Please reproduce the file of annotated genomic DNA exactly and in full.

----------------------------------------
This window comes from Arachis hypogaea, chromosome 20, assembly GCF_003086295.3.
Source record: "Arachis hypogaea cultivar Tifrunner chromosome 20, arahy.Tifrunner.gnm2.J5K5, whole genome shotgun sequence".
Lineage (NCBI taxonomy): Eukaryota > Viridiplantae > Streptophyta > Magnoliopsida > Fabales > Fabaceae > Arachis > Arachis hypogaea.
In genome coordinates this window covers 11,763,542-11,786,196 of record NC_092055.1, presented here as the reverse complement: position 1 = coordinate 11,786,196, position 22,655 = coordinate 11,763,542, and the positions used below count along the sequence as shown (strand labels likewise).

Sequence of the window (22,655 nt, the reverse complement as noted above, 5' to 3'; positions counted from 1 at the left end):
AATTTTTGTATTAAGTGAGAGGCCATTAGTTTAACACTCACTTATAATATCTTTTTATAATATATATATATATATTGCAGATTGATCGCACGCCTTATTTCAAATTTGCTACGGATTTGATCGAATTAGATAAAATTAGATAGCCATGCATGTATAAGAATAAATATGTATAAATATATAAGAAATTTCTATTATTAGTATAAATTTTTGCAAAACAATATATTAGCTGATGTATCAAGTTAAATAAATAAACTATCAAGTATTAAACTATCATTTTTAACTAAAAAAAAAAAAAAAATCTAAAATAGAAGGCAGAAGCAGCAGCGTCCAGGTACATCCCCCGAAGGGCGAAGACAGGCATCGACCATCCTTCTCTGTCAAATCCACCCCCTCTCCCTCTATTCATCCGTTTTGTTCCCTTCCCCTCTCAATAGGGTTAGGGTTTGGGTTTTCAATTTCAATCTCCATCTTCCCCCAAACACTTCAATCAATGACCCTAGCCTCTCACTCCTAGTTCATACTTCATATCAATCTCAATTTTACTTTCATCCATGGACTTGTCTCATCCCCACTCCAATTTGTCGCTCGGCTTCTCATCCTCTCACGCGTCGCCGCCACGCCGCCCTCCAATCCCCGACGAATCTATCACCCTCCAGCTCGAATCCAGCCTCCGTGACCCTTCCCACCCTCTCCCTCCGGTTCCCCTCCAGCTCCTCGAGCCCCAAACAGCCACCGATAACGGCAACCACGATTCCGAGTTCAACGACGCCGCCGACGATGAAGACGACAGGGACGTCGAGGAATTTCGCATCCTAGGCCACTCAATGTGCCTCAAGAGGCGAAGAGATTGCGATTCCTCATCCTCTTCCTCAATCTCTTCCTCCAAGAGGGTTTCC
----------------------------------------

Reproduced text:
This window comes from Arachis hypogaea, chromosome 20, assembly GCF_003086295.3.
Source record: "Arachis hypogaea cultivar Tifrunner chromosome 20, arahy.Tifrunner.gnm2.J5K5, whole genome shotgun sequence".
Lineage (NCBI taxonomy): Eukaryota > Viridiplantae > Streptophyta > Magnoliopsida > Fabales > Fabaceae > Arachis > Arachis hypogaea.
In genome coordinates this window covers 11,763,542-11,786,196 of record NC_092055.1, presented here as the reverse complement: position 1 = coordinate 11,786,196, position 22,655 = coordinate 11,763,542, and the positions used below count along the sequence as shown (strand labels likewise).

Sequence of the window (22,655 nt, the reverse complement as noted above, 5' to 3'; positions counted from 1 at the left end):
AATTTTTGTATTAAGTGAGAGGCCATTAGTTTAACACTCACTTATAATATCTTTTTATAATATATATATATATATTGCAGATTGATCGCACGCCTTATTTCAAATTTGCTACGGATTTGATCGAATTAGATAAAATTAGATAGCCATGCATGTATAAGAATAAATATGTATAAATATATAAGAAATTTCTATTATTAGTATAAATTTTTGCAAAACAATATATTAGCTGATGTATCAAGTTAAATAAATAAACTATCAAGTATTAAACTATCATTTTTAACTAAAAAAAAAAAAAAAATCTAAAATAGAAGGCAGAAGCAGCAGCGTCCAGGTACATCCCCCGAAGGGCGAAGACAGGCATCGACCATCCTTCTCTGTCAAATCCACCCCCTCTCCCTCTATTCATCCGTTTTGTTCCCTTCCCCTCTCAATAGGGTTAGGGTTTGGGTTTTCAATTTCAATCTCCATCTTCCCCCAAACACTTCAATCAATGACCCTAGCCTCTCACTCCTAGTTCATACTTCATATCAATCTCAATTTTACTTTCATCCATGGACTTGTCTCATCCCCACTCCAATTTGTCGCTCGGCTTCTCATCCTCTCACGCGTCGCCGCCACGCCGCCCTCCAATCCCCGACGAATCTATCACCCTCCAGCTCGAATCCAGCCTCCGTGACCCTTCCCACCCTCTCCCTCCGGTTCCCCTCCAGCTCCTCGAGCCCCAAACAGCCACCGATAACGGCAACCACGATTCCGAGTTCAACGACGCCGCCGACGATGAAGACGACAGGGACGTCGAGGAATTTCGCATCCTAGGCCACTCAATGTGCCTCAAGAGGCGAAGAGATTGCGATTCCTCATCCTCTTCCTCAATCTCTTCCTCCAAGAGGGTTTCC